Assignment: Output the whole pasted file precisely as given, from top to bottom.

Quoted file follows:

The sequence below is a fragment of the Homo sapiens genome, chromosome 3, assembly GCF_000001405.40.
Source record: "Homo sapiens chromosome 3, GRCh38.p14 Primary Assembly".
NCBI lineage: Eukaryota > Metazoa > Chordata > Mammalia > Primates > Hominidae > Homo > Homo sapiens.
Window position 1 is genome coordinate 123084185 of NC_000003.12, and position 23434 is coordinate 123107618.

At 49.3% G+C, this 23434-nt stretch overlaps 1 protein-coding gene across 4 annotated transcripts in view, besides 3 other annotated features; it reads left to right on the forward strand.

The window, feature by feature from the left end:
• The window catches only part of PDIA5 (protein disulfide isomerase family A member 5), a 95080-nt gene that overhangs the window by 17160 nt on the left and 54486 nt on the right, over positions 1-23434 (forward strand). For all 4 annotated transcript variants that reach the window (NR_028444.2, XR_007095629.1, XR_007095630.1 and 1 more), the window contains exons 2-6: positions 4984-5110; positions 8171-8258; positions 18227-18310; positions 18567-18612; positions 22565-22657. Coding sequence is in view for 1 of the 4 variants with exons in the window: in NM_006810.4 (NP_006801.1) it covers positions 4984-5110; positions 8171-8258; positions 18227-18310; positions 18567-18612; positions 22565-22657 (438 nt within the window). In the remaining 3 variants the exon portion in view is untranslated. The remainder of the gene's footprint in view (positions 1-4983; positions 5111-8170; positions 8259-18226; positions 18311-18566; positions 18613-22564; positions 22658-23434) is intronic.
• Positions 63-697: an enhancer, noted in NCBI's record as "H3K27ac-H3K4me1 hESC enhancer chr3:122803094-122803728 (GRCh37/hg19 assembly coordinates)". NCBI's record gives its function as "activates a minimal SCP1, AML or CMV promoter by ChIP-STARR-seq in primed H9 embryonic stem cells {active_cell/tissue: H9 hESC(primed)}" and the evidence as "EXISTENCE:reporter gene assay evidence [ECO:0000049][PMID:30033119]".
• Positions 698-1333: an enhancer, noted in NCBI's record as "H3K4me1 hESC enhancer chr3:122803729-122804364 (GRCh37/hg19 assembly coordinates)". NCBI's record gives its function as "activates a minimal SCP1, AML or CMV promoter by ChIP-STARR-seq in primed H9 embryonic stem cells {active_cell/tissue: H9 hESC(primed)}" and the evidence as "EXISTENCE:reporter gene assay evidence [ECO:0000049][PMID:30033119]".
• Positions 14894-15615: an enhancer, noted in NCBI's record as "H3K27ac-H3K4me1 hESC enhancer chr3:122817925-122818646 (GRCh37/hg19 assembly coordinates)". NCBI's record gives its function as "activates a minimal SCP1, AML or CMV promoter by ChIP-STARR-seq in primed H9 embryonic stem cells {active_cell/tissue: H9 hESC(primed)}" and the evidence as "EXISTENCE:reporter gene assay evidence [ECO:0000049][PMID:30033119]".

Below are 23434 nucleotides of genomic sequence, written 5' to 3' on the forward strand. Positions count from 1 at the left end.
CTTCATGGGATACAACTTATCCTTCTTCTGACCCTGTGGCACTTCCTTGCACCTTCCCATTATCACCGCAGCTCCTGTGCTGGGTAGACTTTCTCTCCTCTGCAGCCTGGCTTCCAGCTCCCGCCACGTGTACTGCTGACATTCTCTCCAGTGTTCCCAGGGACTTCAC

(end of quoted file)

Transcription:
The sequence below is a fragment of the Homo sapiens genome, chromosome 3, assembly GCF_000001405.40.
Source record: "Homo sapiens chromosome 3, GRCh38.p14 Primary Assembly".
NCBI lineage: Eukaryota > Metazoa > Chordata > Mammalia > Primates > Hominidae > Homo > Homo sapiens.
Window position 1 is genome coordinate 123084185 of NC_000003.12, and position 23434 is coordinate 123107618.

At 49.3% G+C, this 23434-nt stretch overlaps 1 protein-coding gene across 4 annotated transcripts in view, besides 3 other annotated features; it reads left to right on the forward strand.

The window, feature by feature from the left end:
• The window catches only part of PDIA5 (protein disulfide isomerase family A member 5), a 95080-nt gene that overhangs the window by 17160 nt on the left and 54486 nt on the right, over positions 1-23434 (forward strand). For all 4 annotated transcript variants that reach the window (NR_028444.2, XR_007095629.1, XR_007095630.1 and 1 more), the window contains exons 2-6: positions 4984-5110; positions 8171-8258; positions 18227-18310; positions 18567-18612; positions 22565-22657. Coding sequence is in view for 1 of the 4 variants with exons in the window: in NM_006810.4 (NP_006801.1) it covers positions 4984-5110; positions 8171-8258; positions 18227-18310; positions 18567-18612; positions 22565-22657 (438 nt within the window). In the remaining 3 variants the exon portion in view is untranslated. The remainder of the gene's footprint in view (positions 1-4983; positions 5111-8170; positions 8259-18226; positions 18311-18566; positions 18613-22564; positions 22658-23434) is intronic.
• Positions 63-697: an enhancer, noted in NCBI's record as "H3K27ac-H3K4me1 hESC enhancer chr3:122803094-122803728 (GRCh37/hg19 assembly coordinates)". NCBI's record gives its function as "activates a minimal SCP1, AML or CMV promoter by ChIP-STARR-seq in primed H9 embryonic stem cells {active_cell/tissue: H9 hESC(primed)}" and the evidence as "EXISTENCE:reporter gene assay evidence [ECO:0000049][PMID:30033119]".
• Positions 698-1333: an enhancer, noted in NCBI's record as "H3K4me1 hESC enhancer chr3:122803729-122804364 (GRCh37/hg19 assembly coordinates)". NCBI's record gives its function as "activates a minimal SCP1, AML or CMV promoter by ChIP-STARR-seq in primed H9 embryonic stem cells {active_cell/tissue: H9 hESC(primed)}" and the evidence as "EXISTENCE:reporter gene assay evidence [ECO:0000049][PMID:30033119]".
• Positions 14894-15615: an enhancer, noted in NCBI's record as "H3K27ac-H3K4me1 hESC enhancer chr3:122817925-122818646 (GRCh37/hg19 assembly coordinates)". NCBI's record gives its function as "activates a minimal SCP1, AML or CMV promoter by ChIP-STARR-seq in primed H9 embryonic stem cells {active_cell/tissue: H9 hESC(primed)}" and the evidence as "EXISTENCE:reporter gene assay evidence [ECO:0000049][PMID:30033119]".

Below are 23434 nucleotides of genomic sequence, written 5' to 3' on the forward strand. Positions count from 1 at the left end.
CTTCATGGGATACAACTTATCCTTCTTCTGACCCTGTGGCACTTCCTTGCACCTTCCCATTATCACCGCAGCTCCTGTGCTGGGTAGACTTTCTCTCCTCTGCAGCCTGGCTTCCAGCTCCCGCCACGTGTACTGCTGACATTCTCTCCAGTGTTCCCAGGGACTTCAC